Everything about the case was personal to Anita. During one of our trips, she was summarily ejected from the prison for visiting in the company of the one free member of the Angola 3, Robert King. Although King, who had been released from Angola less than two years before, was on the visitors list legitimately, Warden Burl Cain claimed that his presence proved that Anita was conspiring with the Angola 3. The visitors were escorted brusquely to the edge of the property, and Anita fumed. She dialed up Warden Cain as we drove away; from the backseat, I could hear the poor guy sputtering on the other end of the staticky cell phone line.
On another occasion, her book, A Revolution in Kindness, which contained essays by both Wallace and Woodfox, was banned from the prison on the grounds that it could incite violence. I think it took Anita a few hours to stop laughing.
One visit got tense when Wallace tried to bring Anita a gift of jewelry he had designed. Because it included a fist in the likeness of a black-power salute, the chief duty officer confiscated it, as well as a poem Wallace had written about his “keepers.” Things grew increasingly strained as the duty officer got on the phone to take the issue up the chain of command. While he waited for instructions, Anita did what Anita was wont to do: She told the duty officer a supremely filthy joke involving elves, penguins, and nuns. The tough guy cracked a smile, and you could feel the animosity drain out of the room. We were given another hour with Wallace and Woodfox before being asked to leave.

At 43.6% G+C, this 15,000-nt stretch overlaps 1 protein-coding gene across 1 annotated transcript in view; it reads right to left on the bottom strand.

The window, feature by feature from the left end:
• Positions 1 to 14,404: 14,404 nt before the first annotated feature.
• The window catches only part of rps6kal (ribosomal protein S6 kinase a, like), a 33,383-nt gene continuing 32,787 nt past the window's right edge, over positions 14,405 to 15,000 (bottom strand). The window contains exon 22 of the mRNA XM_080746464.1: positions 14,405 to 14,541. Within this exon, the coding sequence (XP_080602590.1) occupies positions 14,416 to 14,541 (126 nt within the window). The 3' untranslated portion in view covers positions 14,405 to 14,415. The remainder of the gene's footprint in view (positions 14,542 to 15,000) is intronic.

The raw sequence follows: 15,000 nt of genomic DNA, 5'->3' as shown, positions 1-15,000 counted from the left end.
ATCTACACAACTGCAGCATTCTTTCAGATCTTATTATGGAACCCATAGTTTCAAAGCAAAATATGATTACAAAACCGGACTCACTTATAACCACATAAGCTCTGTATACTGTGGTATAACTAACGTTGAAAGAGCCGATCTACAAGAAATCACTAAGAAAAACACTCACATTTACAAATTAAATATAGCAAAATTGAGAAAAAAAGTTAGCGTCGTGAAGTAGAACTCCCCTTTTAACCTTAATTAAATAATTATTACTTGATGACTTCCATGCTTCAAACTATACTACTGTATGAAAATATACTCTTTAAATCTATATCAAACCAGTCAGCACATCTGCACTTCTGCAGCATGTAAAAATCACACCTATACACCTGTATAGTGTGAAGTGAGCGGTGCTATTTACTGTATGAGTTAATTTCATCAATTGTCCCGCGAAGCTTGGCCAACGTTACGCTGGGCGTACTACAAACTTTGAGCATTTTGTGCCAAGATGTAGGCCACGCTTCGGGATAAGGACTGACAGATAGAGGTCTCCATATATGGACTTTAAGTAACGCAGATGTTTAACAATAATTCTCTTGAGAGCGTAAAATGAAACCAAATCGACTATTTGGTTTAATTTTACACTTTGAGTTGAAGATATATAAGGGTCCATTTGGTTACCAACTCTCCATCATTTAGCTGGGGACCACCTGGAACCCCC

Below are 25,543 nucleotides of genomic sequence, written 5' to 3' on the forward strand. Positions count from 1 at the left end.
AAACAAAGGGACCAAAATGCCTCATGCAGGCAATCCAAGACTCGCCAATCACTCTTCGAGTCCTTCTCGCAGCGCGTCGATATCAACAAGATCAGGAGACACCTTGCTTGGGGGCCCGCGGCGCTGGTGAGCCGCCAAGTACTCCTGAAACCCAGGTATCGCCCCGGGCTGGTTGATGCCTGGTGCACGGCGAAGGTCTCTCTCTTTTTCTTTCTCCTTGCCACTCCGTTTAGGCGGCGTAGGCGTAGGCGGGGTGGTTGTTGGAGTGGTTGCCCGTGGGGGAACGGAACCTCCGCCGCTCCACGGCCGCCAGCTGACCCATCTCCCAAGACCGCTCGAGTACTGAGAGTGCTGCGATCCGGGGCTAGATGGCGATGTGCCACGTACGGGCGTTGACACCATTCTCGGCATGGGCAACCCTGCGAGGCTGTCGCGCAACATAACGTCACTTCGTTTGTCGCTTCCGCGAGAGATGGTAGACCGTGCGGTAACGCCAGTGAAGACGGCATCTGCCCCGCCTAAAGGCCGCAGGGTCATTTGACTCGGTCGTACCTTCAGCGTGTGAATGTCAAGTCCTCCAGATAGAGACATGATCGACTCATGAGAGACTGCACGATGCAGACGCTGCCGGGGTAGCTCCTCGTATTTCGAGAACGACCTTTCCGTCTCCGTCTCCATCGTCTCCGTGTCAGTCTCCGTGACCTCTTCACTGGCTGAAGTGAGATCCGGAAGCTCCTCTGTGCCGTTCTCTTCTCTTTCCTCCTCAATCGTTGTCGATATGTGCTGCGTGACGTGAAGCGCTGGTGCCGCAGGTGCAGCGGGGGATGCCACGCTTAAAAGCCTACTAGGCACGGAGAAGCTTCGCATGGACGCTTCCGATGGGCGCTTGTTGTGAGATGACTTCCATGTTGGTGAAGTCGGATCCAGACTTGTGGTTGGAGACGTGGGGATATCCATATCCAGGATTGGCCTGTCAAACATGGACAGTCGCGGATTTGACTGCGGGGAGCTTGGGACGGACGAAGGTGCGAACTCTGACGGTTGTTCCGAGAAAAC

Anita last saw Wallace and Woodfox about a month before she died in September 2007. She was feeling tired and unwell, but was still traveling extensively. The last night we spent in New Orleans was full of great food and conversation, but there was something restive about Anita. She wanted creative, “revolutionary” strategies to get her friends out of Angola. And she was frustrated by our lack of original insight. In truth, many of us there that night, myself included, were exhausted by years of fighting without meaningful progress. Not Anita.
Gordon once said that the day Anita died, she said that her greatest priority was to see Wallace and Woodfox go free. If it happens, it will be because of her.